Are You Working Too Much in Higher Ed. Leadership?

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How many hours are too many?

Given that I am a strong advocate for living life fully and not letting our careers damage other important aspects of our existence, I am often asked “How many hours of work are too many?” or “Should I avoid working from home?”. Unfortunately, there is no magic number. What I call balance isn’t 50/50; balance is what you feel when you’re not falling on one side or the other. The goal is to have both professional success and emotional wellness. The “recipe” looks different for different people.

All of my clients are leaders in higher education. They all have big jobs to do! It’s not 1980 anymore; they can’t leave the office at the end of the work day and disconnect until the next morning. Most people do need to keep an eye on messages when they are out of the office but it’s not necessary to check compulsively 24/7. How much is enough and how much is too much?

The right “amount” of work depends on the situation, job responsibilities, organizational culture, and individual values and goals. For example, when someone starts a new job and has much to learn about the new campus, the people, and the job, it will be necessary to invest more time and effort. In time of crisis, or change, or turnover, more efforts will be required too. But it doesn’t mean that your job should take over your life.

Quantity vs. quality

Let me make one thing very clear: I am not against working more than 40 or 50 hours, I am against wasting hours. People who are not protective of their personal time tend to have poor work habits that lead them to waste more hours than those who realize that evenings and weekends are not “free time to make up for hours wasted during work hours.”

Let me explain what I call wasted hours:

  • Time spent discussing things that don’t lead to any progress or decision.

  • Long meetings that could be just as effective in half the time.

  • Lack of clarity on priorities, causing people to waste time trying to decide what to do next.

  • All forms of procrastination and avoidance.

  • Distractions and interruptions (caused by others or even yourself).

  • Perfectionism that cause people to allocate far too much time to something that could be done well in half the time.

  • Lack of structure with clear timelines and deadlines, and lack of accountability in a more general term.

  • Time spent complaining, worrying, catastrophizing, ruminating, or gossiping.

  • Time spent reacting to chronic problems instead of creating solutions to prevent them from happening again.

  • …and so much more!

Please stop counting how many hours you’re working because it doesn’t measure the value you bring to your campus. Stop thinking that being busy is a virtue. Stop looking at the sacrifices you’re making to show your worth and pay attention to your productivity and results instead!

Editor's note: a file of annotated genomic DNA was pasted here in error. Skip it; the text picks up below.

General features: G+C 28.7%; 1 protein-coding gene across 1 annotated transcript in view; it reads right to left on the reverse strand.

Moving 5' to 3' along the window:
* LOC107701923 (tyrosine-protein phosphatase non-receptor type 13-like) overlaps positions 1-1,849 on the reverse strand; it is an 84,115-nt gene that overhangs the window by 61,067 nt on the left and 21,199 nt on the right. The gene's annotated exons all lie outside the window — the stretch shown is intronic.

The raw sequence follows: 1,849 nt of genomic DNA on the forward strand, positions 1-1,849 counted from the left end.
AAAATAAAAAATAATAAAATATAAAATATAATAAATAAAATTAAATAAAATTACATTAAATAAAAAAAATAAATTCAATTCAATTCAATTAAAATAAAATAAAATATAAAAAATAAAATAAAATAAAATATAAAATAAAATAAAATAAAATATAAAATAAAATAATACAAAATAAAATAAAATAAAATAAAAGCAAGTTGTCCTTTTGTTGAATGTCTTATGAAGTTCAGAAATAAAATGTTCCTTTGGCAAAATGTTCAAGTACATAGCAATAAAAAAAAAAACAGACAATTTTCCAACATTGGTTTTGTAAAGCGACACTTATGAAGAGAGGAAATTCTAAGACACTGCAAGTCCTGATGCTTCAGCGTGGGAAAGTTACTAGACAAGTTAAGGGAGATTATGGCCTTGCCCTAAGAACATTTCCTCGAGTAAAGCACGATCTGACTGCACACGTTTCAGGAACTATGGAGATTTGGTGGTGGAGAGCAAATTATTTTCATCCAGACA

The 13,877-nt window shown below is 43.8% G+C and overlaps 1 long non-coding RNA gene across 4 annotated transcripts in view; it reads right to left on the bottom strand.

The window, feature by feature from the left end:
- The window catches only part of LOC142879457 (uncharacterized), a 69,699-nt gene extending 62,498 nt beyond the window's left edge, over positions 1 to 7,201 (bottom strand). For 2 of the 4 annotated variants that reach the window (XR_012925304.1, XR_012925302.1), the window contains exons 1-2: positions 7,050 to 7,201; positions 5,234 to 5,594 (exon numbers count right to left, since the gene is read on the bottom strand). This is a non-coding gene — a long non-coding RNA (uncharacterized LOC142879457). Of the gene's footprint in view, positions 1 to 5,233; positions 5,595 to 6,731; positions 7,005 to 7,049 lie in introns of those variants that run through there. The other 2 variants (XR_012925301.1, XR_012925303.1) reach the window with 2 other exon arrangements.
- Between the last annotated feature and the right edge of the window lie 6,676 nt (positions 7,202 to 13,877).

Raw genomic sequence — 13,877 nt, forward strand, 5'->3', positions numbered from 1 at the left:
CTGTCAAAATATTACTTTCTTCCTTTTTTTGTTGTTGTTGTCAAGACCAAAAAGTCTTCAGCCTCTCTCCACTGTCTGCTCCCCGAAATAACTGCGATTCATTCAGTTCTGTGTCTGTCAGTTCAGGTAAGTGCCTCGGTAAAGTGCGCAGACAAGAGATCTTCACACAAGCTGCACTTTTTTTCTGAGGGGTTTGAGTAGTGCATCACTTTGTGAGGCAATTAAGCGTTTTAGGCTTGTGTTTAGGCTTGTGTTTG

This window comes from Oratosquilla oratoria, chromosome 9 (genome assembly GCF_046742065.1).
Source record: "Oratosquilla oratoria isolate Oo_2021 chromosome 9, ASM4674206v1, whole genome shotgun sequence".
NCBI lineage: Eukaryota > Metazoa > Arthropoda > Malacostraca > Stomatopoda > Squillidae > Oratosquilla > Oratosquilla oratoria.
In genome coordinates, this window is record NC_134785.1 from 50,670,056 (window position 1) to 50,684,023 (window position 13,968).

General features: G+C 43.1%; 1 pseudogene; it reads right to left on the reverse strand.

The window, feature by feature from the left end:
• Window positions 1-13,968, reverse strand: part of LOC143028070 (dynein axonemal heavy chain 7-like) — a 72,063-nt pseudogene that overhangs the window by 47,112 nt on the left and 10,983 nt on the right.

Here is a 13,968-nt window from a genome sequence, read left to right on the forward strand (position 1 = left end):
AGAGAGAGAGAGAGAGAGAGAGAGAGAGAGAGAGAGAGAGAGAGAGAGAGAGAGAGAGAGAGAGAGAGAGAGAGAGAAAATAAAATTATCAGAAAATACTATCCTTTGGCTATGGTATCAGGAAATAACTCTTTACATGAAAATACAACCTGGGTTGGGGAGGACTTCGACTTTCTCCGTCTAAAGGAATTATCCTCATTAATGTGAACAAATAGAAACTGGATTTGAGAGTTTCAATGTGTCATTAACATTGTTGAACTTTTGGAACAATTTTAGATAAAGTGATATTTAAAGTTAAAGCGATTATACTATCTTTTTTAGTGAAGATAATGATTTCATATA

Measure outcomes rather than effort

I am sure everyone reading this – including myself – can recall a day when we’ve worked 8, 9, or 10 hours but didn’t feel accomplished. Maybe we had too many interruptions, maybe we procrastinated on writing a tedious report, or maybe we were held hostage in a day-long meeting. We all know the difference between being busy and getting important work done.

Please decide that starting today, you will be far more intentional in how you’re spending your precious hours. Stop accepting situations or old habits that cause you regret. Even if the culture on your campus fosters wasting time, you can raise the bar for yourself.

As first step, I invite you to observe how your days unfold, for an entire week, and compare it to the intention you had each morning. You need to trouble-shoot. What causes you to deviate from your original plan? When it is your own doing? When is it other people that bring chaos? What can you do about it?

You may feel tempted to blame others, but that won’t be helpful. Your personal power is in focusing on what you can control, not judging other people. Take responsibility for the role you play in allowing the behaviors that cause problems or delays. Perhaps you need to create new healthy boundaries, or create new systems to change how things are done, or train your staff so that they can work more independently.

Even if you think you’re doing your best, I promise you that there are new ideas and perspectives that would benefit you, your department, and indirectly, anyone who looks up to you as a role model.

Where do you start? I have three options for you, depending on your level of commitment and your desire to optimize your time and productivity.

  1. You will find hundreds of helpful strategies in the many blogs I have on time optimization on this page.

  2. Or even better, you can sign up for my 5-week time optimization program, now for only $47, and start immediately here.

  3. Or if you are not sure you’ll make the time and follow-through without accountability, or if you have additional professional development goals, let’s talk about one-on-one coaching. Click here to schedule a complimentary call with me.

About the author: Dr. Audrey Reille has empowered thousands of professionals through one-on-one coaching, group coaching, speaking engagements, and online courses. Audrey is the go-to coach for leaders in higher education administration. She empowers them to thrive by reducing stress, optimizing strategies, improving professional relationships, and developing a strong and empowered mindset.

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